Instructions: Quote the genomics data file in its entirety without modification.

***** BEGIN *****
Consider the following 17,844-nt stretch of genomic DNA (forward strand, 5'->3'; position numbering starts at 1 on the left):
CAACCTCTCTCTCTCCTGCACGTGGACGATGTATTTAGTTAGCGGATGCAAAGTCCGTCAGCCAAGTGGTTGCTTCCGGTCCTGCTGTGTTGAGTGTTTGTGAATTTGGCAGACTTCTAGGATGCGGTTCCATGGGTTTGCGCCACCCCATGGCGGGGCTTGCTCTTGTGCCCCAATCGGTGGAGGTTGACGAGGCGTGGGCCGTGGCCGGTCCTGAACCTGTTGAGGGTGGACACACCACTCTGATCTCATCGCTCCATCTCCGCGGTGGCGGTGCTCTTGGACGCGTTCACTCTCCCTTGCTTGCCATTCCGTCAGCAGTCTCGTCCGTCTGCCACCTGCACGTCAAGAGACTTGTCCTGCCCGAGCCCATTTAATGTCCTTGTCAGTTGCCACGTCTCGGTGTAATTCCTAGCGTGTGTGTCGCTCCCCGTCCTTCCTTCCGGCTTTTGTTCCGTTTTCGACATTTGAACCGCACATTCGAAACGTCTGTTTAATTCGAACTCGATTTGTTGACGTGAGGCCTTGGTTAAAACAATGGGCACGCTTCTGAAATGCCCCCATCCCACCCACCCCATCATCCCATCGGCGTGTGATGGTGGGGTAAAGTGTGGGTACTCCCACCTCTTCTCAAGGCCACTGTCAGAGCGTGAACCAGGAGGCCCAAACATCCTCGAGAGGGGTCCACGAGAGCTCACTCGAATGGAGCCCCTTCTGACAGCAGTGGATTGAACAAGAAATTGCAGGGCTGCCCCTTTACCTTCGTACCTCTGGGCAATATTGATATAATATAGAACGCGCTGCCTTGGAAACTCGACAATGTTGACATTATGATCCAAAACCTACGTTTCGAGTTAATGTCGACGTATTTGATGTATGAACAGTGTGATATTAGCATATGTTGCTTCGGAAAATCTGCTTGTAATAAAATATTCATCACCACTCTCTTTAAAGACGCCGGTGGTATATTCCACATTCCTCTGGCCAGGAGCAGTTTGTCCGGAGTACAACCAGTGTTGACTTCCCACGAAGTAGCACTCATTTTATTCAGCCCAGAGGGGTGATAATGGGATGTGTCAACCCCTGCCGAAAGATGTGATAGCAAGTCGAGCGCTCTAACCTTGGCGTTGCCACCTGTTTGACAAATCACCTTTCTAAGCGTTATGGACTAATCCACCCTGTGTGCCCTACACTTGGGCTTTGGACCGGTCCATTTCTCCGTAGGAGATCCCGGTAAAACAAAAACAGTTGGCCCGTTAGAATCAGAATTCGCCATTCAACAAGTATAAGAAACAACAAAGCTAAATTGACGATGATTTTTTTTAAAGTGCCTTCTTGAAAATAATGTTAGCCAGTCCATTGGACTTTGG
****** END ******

Consider the following 17,844-nt stretch of genomic DNA (forward strand, 5'->3'; position numbering starts at 1 on the left):
CAACCTCTCTCTCTCCTGCACGTGGACGATGTATTTAGTTAGCGGATGCAAAGTCCGTCAGCCAAGTGGTTGCTTCCGGTCCTGCTGTGTTGAGTGTTTGTGAATTTGGCAGACTTCTAGGATGCGGTTCCATGGGTTTGCGCCACCCCATGGCGGGGCTTGCTCTTGTGCCCCAATCGGTGGAGGTTGACGAGGCGTGGGCCGTGGCCGGTCCTGAACCTGTTGAGGGTGGACACACCACTCTGATCTCATCGCTCCATCTCCGCGGTGGCGGTGCTCTTGGACGCGTTCACTCTCCCTTGCTTGCCATTCCGTCAGCAGTCTCGTCCGTCTGCCACCTGCACGTCAAGAGACTTGTCCTGCCCGAGCCCATTTAATGTCCTTGTCAGTTGCCACGTCTCGGTGTAATTCCTAGCGTGTGTGTCGCTCCCCGTCCTTCCTTCCGGCTTTTGTTCCGTTTTCGACATTTGAACCGCACATTCGAAACGTCTGTTTAATTCGAACTCGATTTGTTGACGTGAGGCCTTGGTTAAAACAATGGGCACGCTTCTGAAATGCCCCCATCCCACCCACCCCATCATCCCATCGGCGTGTGATGGTGGGGTAAAGTGTGGGTACTCCCACCTCTTCTCAAGGCCACTGTCAGAGCGTGAACCAGGAGGCCCAAACATCCTCGAGAGGGGTCCACGAGAGCTCACTCGAATGGAGCCCCTTCTGACAGCAGTGGATTGAACAAGAAATTGCAGGGCTGCCCCTTTACCTTCGTACCTCTGGGCAATATTGATATAATATAGAACGCGCTGCCTTGGAAACTCGACAATGTTGACATTATGATCCAAAACCTACGTTTCGAGTTAATGTCGACGTATTTGATGTATGAACAGTGTGATATTAGCATATGTTGCTTCGGAAAATCTGCTTGTAATAAAATATTCATCACCACTCTCTTTAAAGACGCCGGTGGTATATTCCACATTCCTCTGGCCAGGAGCAGTTTGTCCGGAGTACAACCAGTGTTGACTTCCCACGAAGTAGCACTCATTTTATTCAGCCCAGAGGGGTGATAATGGGATGTGTCAACCCCTGCCGAAAGATGTGATAGCAAGTCGAGCGCTCTAACCTTGGCGTTGCCACCTGTTTGACAAATCACCTTTCTAAGCGTTATGGACTAATCCACCCTGTGTGCCCTACACTTGGGCTTTGGACCGGTCCATTTCTCCGTAGGAGATCCCGGTAAAACAAAAACAGTTGGCCCGTTAGAATCAGAATTCGCCATTCAACAAGTATAAGAAACAACAAAGCTAAATTGACGATGATTTTTTTTAAAGTGCCTTCTTGAAAATAATGTTAGCCAGTCCATTGGACTTTGG